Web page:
1. A soft-copy version of the DCC rulebook. Ten dollars, an absolute steal! Also, a good time to mention the Quickstart Rules are free
    2. The King in Yellow Tarot Deck from Arc Dream. Beautiful, inspiring, and an unbelievable table prop. I plan on incorporating this in a forthcoming scenario.
    3. The Paranoia Accomplice Book. An incredible resource and on-the-fly prep tool for the new Perfect Edition. All you need is the Core Book and D6s.
    4. A small plastic deck box to hold my Bouts of Madness deck from the Miskatonic Repository. A great Keeper resource available via print-on-demand. 
Just a sample from Arc Dream’s King in Yellow tarot deck.
  • With my Accomplice Book in hand, I returned to my hotel room to flesh out the meager three lines I’d prepped for my next 7 pm Paranoia session. 
  • Up until this Origins, I have exclusively run Call of Cthulhu at conventions, and I figured it was time to branch out, so I submitted two Paranoia sessions and slapped the title “Hogan’s Heroes” on it. 
  • Just one player at the Paranoia table had played once before, and not since they released the new, streamlined Perfect Edition. A group of four gaming buddies at the table returned after last year’s playthrough of “The Vanishing Conjurer.”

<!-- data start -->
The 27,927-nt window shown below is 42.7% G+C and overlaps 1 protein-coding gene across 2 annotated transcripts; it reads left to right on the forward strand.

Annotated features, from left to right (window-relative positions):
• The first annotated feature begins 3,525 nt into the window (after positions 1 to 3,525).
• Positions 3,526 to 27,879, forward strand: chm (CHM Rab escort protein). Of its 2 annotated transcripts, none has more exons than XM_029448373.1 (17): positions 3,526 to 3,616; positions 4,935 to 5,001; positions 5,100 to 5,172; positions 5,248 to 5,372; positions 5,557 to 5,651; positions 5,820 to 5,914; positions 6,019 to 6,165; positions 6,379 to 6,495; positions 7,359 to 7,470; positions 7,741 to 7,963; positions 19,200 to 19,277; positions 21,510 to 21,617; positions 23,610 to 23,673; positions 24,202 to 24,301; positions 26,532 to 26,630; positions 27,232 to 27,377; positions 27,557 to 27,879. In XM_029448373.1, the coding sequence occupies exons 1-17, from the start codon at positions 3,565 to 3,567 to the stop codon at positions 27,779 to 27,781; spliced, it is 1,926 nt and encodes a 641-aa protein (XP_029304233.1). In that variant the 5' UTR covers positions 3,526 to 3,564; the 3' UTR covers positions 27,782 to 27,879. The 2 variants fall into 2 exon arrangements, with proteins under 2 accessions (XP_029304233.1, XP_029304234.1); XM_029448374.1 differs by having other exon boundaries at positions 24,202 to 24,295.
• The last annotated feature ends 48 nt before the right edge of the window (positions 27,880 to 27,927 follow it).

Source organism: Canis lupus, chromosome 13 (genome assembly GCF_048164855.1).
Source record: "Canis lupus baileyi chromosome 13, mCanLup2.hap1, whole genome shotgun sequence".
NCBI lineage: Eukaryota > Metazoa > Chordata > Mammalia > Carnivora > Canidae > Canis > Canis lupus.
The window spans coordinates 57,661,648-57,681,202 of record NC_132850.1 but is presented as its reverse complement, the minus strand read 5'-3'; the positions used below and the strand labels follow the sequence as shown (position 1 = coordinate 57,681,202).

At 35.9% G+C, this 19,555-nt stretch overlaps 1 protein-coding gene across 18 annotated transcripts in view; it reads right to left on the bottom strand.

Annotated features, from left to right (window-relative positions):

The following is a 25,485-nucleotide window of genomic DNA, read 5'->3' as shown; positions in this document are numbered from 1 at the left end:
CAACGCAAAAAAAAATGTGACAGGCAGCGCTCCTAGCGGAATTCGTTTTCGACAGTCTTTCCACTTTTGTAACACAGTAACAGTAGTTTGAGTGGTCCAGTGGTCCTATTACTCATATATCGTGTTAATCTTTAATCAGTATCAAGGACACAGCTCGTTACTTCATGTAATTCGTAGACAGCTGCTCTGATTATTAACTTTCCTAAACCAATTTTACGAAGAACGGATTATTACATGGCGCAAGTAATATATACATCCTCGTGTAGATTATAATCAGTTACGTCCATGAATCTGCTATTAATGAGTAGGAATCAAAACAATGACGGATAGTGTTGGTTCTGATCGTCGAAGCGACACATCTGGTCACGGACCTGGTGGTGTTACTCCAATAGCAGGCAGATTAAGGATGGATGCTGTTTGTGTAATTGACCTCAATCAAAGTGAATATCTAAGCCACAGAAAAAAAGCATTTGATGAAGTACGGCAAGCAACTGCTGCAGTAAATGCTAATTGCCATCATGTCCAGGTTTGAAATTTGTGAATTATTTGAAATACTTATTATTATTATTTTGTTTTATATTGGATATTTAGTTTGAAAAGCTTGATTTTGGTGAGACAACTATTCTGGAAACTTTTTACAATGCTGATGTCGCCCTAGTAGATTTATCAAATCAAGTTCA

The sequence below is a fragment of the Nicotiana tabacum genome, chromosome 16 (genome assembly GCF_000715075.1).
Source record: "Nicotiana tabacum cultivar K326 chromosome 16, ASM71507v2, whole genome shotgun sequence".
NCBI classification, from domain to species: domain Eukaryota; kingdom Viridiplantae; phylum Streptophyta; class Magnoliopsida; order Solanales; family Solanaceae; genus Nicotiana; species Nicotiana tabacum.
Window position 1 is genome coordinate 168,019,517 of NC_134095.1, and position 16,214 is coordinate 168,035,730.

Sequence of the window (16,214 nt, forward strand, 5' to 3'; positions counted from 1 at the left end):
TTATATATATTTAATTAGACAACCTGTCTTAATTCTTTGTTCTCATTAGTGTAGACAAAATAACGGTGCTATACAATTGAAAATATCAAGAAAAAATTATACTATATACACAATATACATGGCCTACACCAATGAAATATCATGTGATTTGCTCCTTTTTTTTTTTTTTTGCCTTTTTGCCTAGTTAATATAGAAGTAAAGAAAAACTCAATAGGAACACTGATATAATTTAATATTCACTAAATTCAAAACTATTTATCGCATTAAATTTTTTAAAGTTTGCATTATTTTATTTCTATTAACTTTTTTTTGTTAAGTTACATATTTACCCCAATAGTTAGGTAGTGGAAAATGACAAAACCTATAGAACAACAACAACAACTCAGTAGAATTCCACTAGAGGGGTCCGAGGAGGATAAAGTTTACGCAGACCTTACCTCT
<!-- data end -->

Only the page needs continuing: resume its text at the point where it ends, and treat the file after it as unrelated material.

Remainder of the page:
• I had played Perfect Edition once before with my weekly game group; it was wild. Six players at a con is deliriously exhausting. A flurry of secret notes passed around the table as the mission unfolded. I did my best to keep up the improv as mayhem spread. 
  • By the end, my jaw hurt from laughing. Scandinavian Death Metal thundered through Troubleshooter HQ as the team’s mutant pyromaniac telekinetically detonated their Top Secret delivery (a sandwich) as it reached the hangry Superior. Another team member teleported to the Alpha Complex power station and released aerosolized bath salts…the lights went out…all according to…plan???
  • As an aside, Origins gamers are fantastic. This year, all but one of my tables featured at least one return player. It’s so nice to play with familiar and talented folks.
  • After such an enjoyable time with the Paranoia group, we planned for a Call of Cthulhu pick-up game on Saturday morning. 
  • Finishing a half-hour early, I returned immediately to the hotel for some shut-eye. Sleep, get it when you can.  


  • The 9 am slot was another run of Hogan’s Heroes. This group included three gents who had played earlier editions, and they enjoyed the somewhat adversarial at-table character creation. This group launched a viral AlphaTube channel, successfully marketed and released a new candy bar, and smuggled a crate full of bombs into the Supervisor Core of Troubleshooter HQ before delivering their sandwich. Sadly, no mayo. The debrief with Hogan-G-3 ended with the judicious application of a flamethrower.
  • I hurried out of the Lurking Fears room in the Hyatt over to Union Ballroom B to run an Organized Play event for Dungeon Crawl Classics.